September 29, 1984 mugshot
December 21, 1952|
|Died||March 6, 1994
|Cause of death||complications from AIDS|
|Other names||The Highway Killer
The Interstate Killer
The Highway Murderer
Span of killings
|March 22, 1982–May 7, 1984|
|August 21, 1984|
Larry Eyler (December 21, 1952 – March 6, 1994) was an American serial killer convicted and sentenced to death in Illinois for the 1984 murder and dismemberment of 15-year-old Daniel Bridges.
Active in the Midwest, before his death he confessed to 21 further homicides of young men and boys he had committed between 1982 and 1984 in five separate states. While awaiting execution, Eyler died in 1994 of AIDS-related complications. His defense attorney, Kathleen Zellner, posthumously released his list of victims.
Eyler, a house painter, was described by some members of the gay community in Indianapolis, Indiana as a good-looking person with a "hot temper", who "projected violence during sex acts". After being charged with the 1982 murder of Steven Agan, 23, in that city, Eyler confessed to authorities in a plea bargain.
Eyler was believed to be involved in additional murders of young men during the next two years. Two of Eyler's victims, who were discovered in 1983 in Newton and Jasper counties, Indiana, are unidentified as of 2016.
Conviction in the Daniel Bridges case
Daniel Bridges was a 15-year-old boy whose dismembered body was discovered on August 21, 1984 in a garbage dumpster in the Rogers Park neighborhood on Chicago's far North Side. One of 12 children in his family, Bridges earned money as a male prostitute while still attending high school.
At the time of Eyler's death from AIDS, he was awaiting his execution. He was represented by attorney Kathleen Zellner, who had made an appeal disputing the conviction in the Bridges' murder. This was pending in the Illinois Supreme Court. The appeal maintained that one of Eyler's trial lawyers, David Shippers, had a conflict of interest as he had received $16,875 from a prosecution witness, Robert David Little. Little and Eyler had long been associated. Eyler had claimed that Little was the one who had killed Bridges. After Eyler's death, Zellner confirmed that she would proceed with filing the appeal to clarify various legal issues.
Other potential victims
The book Freed to Kill (1990) explored Eyler's potential connection to multiple murders and missing young men in Indiana and Illinois, resulting in investigations being reopened in several jurisdictions.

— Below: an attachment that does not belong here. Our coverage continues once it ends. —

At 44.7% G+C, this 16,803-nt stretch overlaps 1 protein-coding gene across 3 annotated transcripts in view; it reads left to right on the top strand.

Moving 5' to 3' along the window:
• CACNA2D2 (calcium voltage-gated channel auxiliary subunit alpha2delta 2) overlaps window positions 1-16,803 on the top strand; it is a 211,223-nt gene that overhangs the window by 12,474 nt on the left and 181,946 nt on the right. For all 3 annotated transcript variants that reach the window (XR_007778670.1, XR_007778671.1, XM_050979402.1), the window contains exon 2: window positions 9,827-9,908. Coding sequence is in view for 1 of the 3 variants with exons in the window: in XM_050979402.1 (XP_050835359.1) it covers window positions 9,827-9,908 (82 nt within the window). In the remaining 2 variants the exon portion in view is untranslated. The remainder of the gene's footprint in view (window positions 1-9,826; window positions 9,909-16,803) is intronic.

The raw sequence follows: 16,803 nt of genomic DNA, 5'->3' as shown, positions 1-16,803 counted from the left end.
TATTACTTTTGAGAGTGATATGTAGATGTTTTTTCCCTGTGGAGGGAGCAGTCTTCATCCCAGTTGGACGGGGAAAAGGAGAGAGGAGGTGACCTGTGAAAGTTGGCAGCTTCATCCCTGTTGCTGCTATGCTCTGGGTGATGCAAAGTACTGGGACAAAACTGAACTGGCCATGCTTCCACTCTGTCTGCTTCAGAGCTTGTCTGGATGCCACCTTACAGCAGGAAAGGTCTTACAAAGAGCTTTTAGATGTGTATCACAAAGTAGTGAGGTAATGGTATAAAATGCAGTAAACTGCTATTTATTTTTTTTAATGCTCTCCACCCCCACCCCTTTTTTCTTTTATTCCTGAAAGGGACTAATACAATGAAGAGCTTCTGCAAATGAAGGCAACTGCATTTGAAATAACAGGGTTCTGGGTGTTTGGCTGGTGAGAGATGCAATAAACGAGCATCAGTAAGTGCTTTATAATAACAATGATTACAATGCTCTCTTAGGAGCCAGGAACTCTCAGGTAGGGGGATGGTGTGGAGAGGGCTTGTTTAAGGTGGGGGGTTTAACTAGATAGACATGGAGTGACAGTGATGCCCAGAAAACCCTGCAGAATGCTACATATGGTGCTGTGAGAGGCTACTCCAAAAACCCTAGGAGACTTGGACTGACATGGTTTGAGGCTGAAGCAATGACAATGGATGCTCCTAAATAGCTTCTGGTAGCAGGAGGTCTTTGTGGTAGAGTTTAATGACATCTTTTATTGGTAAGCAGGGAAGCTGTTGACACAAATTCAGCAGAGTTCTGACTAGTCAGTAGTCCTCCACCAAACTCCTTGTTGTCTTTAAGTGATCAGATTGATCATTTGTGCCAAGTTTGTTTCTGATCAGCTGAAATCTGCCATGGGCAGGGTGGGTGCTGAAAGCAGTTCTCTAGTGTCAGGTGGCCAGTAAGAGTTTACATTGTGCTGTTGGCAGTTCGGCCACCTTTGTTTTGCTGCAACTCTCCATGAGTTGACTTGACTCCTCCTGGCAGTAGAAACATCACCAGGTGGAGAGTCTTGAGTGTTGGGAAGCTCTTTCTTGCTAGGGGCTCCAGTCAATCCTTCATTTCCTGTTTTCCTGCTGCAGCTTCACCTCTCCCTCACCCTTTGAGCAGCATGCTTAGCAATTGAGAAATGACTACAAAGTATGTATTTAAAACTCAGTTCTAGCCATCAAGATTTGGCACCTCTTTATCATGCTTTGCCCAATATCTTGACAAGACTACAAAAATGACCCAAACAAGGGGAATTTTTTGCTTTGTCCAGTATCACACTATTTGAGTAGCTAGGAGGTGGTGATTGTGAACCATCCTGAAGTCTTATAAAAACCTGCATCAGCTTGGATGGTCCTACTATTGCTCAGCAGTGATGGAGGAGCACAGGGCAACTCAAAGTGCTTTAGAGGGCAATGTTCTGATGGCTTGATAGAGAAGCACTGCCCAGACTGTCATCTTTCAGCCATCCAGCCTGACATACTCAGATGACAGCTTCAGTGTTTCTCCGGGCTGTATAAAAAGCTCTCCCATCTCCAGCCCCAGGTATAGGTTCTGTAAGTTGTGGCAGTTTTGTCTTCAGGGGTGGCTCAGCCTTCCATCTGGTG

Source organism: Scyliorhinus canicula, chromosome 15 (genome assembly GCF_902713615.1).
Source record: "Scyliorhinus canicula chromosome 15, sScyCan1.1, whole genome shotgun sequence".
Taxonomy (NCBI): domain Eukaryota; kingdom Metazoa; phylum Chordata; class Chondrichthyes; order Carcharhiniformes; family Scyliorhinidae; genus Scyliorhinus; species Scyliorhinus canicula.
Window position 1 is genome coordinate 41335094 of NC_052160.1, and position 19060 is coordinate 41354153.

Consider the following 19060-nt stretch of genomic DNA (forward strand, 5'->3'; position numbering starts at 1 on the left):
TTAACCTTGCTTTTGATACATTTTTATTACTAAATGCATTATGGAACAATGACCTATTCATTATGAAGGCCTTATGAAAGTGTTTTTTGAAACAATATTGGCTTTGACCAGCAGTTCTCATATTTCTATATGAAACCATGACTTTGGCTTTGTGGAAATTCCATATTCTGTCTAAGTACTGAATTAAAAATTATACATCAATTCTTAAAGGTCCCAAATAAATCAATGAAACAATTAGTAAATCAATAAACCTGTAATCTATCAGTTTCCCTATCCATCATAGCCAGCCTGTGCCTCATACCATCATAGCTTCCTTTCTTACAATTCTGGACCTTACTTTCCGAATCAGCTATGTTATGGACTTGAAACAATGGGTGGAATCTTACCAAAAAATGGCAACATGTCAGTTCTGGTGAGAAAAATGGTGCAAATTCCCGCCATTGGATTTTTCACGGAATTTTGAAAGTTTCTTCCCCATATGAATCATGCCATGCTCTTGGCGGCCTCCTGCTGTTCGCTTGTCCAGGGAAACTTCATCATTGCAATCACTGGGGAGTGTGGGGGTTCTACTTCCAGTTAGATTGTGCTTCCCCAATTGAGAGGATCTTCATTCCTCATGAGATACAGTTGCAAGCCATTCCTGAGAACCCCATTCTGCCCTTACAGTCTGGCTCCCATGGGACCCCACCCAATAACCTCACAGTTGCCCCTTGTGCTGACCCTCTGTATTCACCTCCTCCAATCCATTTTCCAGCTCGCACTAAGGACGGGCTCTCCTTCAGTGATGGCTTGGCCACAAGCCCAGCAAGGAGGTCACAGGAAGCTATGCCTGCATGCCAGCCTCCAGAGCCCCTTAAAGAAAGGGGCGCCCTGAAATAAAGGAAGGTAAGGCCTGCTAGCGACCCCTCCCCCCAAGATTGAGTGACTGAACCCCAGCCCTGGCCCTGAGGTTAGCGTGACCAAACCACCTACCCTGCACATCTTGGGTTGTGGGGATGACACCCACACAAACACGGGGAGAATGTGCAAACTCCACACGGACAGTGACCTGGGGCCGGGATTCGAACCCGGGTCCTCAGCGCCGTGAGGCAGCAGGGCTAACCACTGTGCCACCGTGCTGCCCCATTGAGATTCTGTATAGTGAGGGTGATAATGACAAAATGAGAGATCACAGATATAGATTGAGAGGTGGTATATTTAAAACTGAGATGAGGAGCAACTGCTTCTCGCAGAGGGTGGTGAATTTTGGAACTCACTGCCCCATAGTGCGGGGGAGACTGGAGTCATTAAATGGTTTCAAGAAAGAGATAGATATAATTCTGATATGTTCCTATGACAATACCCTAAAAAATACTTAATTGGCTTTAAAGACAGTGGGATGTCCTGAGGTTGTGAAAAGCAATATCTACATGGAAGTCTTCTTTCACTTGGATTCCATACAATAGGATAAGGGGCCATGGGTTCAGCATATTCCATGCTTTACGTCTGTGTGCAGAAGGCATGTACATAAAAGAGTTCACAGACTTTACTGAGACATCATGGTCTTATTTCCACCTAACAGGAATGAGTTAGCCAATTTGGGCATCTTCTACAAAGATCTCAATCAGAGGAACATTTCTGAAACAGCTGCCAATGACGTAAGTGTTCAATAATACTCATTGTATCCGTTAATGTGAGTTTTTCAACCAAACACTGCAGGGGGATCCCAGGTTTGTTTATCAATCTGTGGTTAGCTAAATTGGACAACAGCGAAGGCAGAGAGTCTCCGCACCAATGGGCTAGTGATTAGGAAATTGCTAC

After Eyler's death, his defense attorney Kathleen Zellner revealed the names of 17 males whom Eyler had confessed to murdering and four who he said were murdered by an unidentified accomplice. That person was later revealed to be Robert David Little, an older college professor and longtime associate.
According to Zellner, Eyler had made the list of victims around three years before his death, in an effort to obtain a plea bargain. The prosecutors did not agree to the plea bargain. Later, Eyler allowed his lawyer to release the list.
- The Telegraph March 9, 1994
- "Case File: 999UMIN". doenetwork.org. The Doe Network. Retrieved 27 February 2016.
- Myers, Linnet (1986-07-02). "Grisly Find Made Sister `Hysterical`". Chicago Tribune. Retrieved 2010-10-12.
- Eyler guilty in teen boy's murder, Chicago Tribune (pre-1997 Fulltext) - Chicago, Ill, Author: Linnet Myers, Date: 10 July 1986, retrieved on 30th May, 2010
- Sarah Talalay, "EYLER DIES IN PRISON; HAD AIDS; LAWYER TO TALK ON CONFESSIONS", Chicago Tribune (pre-1997 Fulltext), 7 March 1994, retrieved on 30th May 2010
- John O'Brien, "Call helped link Eyler to slayings", Chicago Tribune(pre-1997 Fulltext), 16 Dec 1990, retrieved on 30th May 2010
- "A MUGSHOT OF DR. ROBERT DAVID LITTLE". 29 November 2012. Retrieved 15 August 2014.
- John O'Brien, "THE EYLER LEGACY: 21 DEATHS MURDERER ADMITTED GRISLY 2-STATE SPREE", Chicago Tribune (pre-1997 Fulltext), 9 March 1994, retrieved on 30th May 2010
- Freed to Kill (1990), by editor Gera-Lind Kolarik with Wayne Klatt, is a book that linked Eyler to multiple murders (ultimately 21) in Indiana and Illinois following his brief detention by police in 1982. This influenced the re-opening of cases.